The aim of Phishing emails often can be quite discrete, such as to confirm if your email exists and whether you are susceptible to their techniques – e.g. was their approach convincing enough that you click a link, or reply to the message.
You need to be extra careful. If it doesn’t feel right either mark as spam and delete, or do some research.
NEVER CLICK ON A LINK OR REPLY TO AN EMAIL YOU ARE SUSPICIOUS OF!
Here is an example of an email we were suspicious of. It was received on the 24th November 2021. On the face of it, it does look genuine, however it’s when we scrutinize the content we see the signs. Read on.
The first question to ask is whether or not the email has really originated from Norton. In most mail clients like Microsoft Outlook or Mac Mail you can hover over an email (do not click it) to see the true sender address. In this example we see that the true sender address is in fact firstname.lastname@example.org – this is the first red flag as it doesn’t appear to be from a Norton email address!
As we look at the content of the email we see a few things that aren’t quite right.
- The logo is distorted, it looks to be stretched
- The expiry of the license states ‘Sunday Nov 23 2022’ which for this date is actually a Wednesday
- The GBP £ symbol is ‘Superscript’ e.g. small and top aligned for no reason
- The tax due is £1 on an invoice for £124.99 equating to less than 1% sales/VAT (we all wish tax was that generous!)
- Poor grammar, with randomly placed capital letters
- Address in Google Maps is most definitely not Nortal Internet Security
These are all red flags!
Finally we can see there is a link at the very bottom of the email. NEVER CLICK ON SUSPICIOUS LINKS.
If we carefully copy this link and paste it into an online url link checker (we like https://www.psafe.com) we can see that the link is being returned as potential phishing. Final red flag!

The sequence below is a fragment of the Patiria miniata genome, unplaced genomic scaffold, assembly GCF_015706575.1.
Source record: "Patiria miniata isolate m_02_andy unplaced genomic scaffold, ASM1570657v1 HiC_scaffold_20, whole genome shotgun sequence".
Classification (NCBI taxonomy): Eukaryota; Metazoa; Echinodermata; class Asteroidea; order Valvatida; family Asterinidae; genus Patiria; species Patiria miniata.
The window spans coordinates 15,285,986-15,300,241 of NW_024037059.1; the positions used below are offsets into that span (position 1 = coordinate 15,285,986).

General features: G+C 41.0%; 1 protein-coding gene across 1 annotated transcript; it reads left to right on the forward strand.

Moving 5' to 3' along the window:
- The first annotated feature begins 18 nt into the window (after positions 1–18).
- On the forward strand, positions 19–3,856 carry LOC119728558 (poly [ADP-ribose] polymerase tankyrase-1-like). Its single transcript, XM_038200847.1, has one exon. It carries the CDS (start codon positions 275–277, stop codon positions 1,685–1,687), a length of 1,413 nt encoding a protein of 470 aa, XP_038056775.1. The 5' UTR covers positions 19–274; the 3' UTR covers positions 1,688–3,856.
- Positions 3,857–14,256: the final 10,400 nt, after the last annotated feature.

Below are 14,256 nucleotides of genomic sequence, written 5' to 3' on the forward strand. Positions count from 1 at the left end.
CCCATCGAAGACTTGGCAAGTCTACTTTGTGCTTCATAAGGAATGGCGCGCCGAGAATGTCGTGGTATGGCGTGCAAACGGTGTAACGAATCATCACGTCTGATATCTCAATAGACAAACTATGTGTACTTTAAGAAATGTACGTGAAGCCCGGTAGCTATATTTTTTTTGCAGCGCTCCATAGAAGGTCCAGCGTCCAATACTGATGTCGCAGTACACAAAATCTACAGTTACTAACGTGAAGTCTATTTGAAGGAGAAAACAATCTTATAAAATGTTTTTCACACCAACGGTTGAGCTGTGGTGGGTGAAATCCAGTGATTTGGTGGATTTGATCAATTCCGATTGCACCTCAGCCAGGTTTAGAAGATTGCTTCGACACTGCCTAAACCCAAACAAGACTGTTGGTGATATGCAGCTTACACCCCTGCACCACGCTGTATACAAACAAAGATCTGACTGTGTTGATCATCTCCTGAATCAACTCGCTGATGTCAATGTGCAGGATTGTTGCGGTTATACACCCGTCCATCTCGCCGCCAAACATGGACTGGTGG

dfndr labs, the company that powers psafe outlines the following which we agree is sound advice!
If you have already clicked on the URL:
- Don’t share any personal information on the page(s).
- If you shared any passwords or credit card info, change your passwords immediately and report the situation to your credit card provider.
- Install a mobile security app with anti-phishing technology to prevent further exposure, and to limit any potential security breaches that the phishing attempt may already have exploited.
- If you’ve shared the link with others, be sure to tell them about the situation as well.
If you have not yet clicked on the URL:
- Be suspicious of any message or site that offers large discounts, free products, or too-good-to-be-true promotions.
- Review with extra caution any message or site that asks for your personal information (email, passwords, credit card numbers, etc.).
- Always use a URL checker to see if a link is suspicious before clicking it. Bookmark ours here.
- Be proactive about your online safety: install a mobile security app with anti-hacking and anti-phishing features.
So its pretty clear by this stage that the email is a phishing email.
What should you do now?
In addition to the advice from dfndr above, you should mark the email as spam and delete from your system.
In Apple Mail, right click the email and click ‘Block Contact’ then delete.
In Microsoft Outlook, right click the email, select ‘Junk’, then select ‘Block Sender’ – then delete the message.
It is also advised that you then go into the deleted folder within your email client and permanently delete the message by deleting it from within the deleted folder.
If you are wondering how you became a victim of email phishing, or wonder how someone got your email address, it is likely as a result of your email address being available online. To check if your email address is exposed online please head over to https://sniff.email to perform a free search.